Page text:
Japanese lawmakers visit shrine honoring war criminals after prime minister sends offerings

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TOKYO — More than 100 Japanese lawmakers paid respects Wednesday at a Tokyo shrine that honors Japan's war dead, including World War II leaders, but Cabinet ministers and Prime Minister Shinzo Abe did not participate in the spring ritual.

Abe sent religious offerings Tuesday rather than visiting Yasukuni Shrine, a move less likely to draw controversy on his current Southeast Asian trip and an upcoming U.S. visit.

Organizers gave an initial count of 106 lawmakers visiting the shrine. They said no cabinet ministers had visited as of Wednesday morning.

Previous visits by Japanese leaders to pray at Yasukuni Shrine have drawn sharp rebukes from China and South Korea. Abe's last visit to Yasukuni, in December 2013, was also criticized by Washington.

But those who worship at the shrine insist they are fulfilling an obligation to the victims of war.

"The spirits of the war dead — they died for their country, with the thought of their country in mind. I believe they are praying for their country to be in peace," Hidehisa Otsuji, who heads a group of lawmakers campaigning for officially sanctioned visits to the shrine, said in downtown Tokyo.

Abe sent "masakaki" offerings, with a wooden plate showing his name and title. He sent similar offerings last spring and fall at the shrine, which honors war criminals including wartime leader Hideki Tojo among the 2.5 million war dead.

Abe's move comes at a sensitive time as he has expressed hopes of meeting Chinese President Xi Jinping during an Asia-African conference this week in Indonesia, which will draw more than 100 leaders. No meeting between the two has been set.

"If there is an opportunity to hold talks in a natural way, I'm open," Abe told reporters before heading to Indonesia. "I hope to further improve our relations."

As victims of Japan's wartime aggression, neighboring countries see the shrine as a symbol of Japanese militarism. They also see visits by Japanese political leaders as a sign of Japan's lack of remorse over its atrocities.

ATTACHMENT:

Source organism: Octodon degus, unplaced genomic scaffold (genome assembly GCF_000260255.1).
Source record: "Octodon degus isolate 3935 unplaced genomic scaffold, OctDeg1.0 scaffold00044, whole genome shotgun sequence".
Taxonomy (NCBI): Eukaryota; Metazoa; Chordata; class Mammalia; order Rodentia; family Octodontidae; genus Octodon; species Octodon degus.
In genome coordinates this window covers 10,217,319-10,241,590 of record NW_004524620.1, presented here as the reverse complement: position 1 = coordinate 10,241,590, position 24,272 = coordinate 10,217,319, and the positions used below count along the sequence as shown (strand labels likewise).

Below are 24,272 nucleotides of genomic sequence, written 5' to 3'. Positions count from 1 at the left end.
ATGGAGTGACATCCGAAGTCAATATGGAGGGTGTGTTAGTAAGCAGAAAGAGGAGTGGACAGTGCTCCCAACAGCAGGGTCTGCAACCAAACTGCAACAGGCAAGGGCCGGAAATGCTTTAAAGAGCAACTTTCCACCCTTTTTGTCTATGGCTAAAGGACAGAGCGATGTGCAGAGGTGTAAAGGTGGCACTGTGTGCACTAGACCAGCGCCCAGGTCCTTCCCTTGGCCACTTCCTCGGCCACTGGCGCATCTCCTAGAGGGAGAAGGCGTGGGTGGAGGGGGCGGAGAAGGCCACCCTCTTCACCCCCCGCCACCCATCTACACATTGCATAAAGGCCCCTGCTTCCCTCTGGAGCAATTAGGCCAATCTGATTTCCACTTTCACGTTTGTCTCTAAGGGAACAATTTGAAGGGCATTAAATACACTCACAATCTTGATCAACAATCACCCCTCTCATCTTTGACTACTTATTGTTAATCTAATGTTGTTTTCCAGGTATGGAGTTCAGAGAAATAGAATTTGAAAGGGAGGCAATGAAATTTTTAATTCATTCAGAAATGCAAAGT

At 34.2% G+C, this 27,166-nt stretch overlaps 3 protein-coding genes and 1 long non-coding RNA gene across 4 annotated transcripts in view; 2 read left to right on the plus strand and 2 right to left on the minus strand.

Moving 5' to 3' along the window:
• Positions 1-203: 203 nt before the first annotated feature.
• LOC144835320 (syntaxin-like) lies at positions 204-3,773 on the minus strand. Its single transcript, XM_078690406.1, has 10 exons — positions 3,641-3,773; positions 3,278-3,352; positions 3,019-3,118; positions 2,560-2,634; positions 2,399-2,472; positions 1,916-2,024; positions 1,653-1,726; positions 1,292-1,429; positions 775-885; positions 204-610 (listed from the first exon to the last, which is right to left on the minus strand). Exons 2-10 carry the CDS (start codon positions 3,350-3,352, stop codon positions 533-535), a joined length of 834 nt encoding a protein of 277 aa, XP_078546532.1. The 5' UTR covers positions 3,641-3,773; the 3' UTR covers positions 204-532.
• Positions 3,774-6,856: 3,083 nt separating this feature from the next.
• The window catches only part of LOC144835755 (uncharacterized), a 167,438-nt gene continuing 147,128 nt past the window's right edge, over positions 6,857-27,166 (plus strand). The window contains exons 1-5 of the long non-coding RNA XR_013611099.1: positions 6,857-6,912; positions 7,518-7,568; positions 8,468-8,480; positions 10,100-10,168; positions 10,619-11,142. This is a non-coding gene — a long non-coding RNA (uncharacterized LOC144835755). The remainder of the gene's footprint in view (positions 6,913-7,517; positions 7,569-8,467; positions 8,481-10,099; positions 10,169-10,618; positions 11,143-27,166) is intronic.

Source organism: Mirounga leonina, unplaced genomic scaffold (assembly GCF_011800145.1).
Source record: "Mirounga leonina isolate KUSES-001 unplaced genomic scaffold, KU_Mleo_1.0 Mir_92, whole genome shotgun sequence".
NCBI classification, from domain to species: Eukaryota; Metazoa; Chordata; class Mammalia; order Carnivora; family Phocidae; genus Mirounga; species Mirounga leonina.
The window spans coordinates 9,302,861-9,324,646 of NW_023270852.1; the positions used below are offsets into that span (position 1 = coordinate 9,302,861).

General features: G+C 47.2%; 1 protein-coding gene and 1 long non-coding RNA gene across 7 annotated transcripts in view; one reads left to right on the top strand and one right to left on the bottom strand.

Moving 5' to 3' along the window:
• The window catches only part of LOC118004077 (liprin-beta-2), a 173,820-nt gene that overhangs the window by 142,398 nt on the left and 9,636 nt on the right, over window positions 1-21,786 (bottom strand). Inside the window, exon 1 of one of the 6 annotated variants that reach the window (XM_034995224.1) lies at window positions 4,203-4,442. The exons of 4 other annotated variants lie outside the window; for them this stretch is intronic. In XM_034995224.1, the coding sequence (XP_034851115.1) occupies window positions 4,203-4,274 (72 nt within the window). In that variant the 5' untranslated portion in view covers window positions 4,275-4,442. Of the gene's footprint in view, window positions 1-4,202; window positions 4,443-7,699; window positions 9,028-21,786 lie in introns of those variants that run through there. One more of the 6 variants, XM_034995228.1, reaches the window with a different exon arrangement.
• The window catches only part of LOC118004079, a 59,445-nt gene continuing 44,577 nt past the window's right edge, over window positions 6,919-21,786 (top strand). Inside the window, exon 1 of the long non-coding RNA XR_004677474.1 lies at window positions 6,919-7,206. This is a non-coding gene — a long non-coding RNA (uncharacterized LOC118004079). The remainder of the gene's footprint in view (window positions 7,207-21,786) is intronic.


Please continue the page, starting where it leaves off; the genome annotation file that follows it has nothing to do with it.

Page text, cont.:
The shrine's spring festival will end just as Abe returns Thursday evening. Though the shrine is open to visits any time of year, politicians customarily visit during the spring and fall festivals or on the Aug. 15 anniversary of Japan's surrender ending World War II.

Soon after he returns Abe leaves on an eight-day U.S. tour. He will talk with President Barack Obama and speak to a joint meeting of Congress, where he is expected to touch on Japan's wartime history as part of Japan-U.S. relations since the war. The visit is expected to showcase Abe's commitment to stronger ties with Washington, especially in national security.

Anything Abe says this year on history will be closely watched because it marks the 70th anniversary of the end of World War II.

China and South Korea have repeatedly cautioned against Abe's perceived push for historical revisionism.

In Beijing, Chinese Foreign Ministry spokesman Hong Lei said Tuesday that Japan should "squarely face and reflect on the history of aggression, properly handle the issue and gain trust from its Asian neighbors and the global community with concrete actions."


Associated Press news assistant Liu Zheng in Beijing, and Koji Ueda and Emily Wang in Tokyo, contributed to this report.

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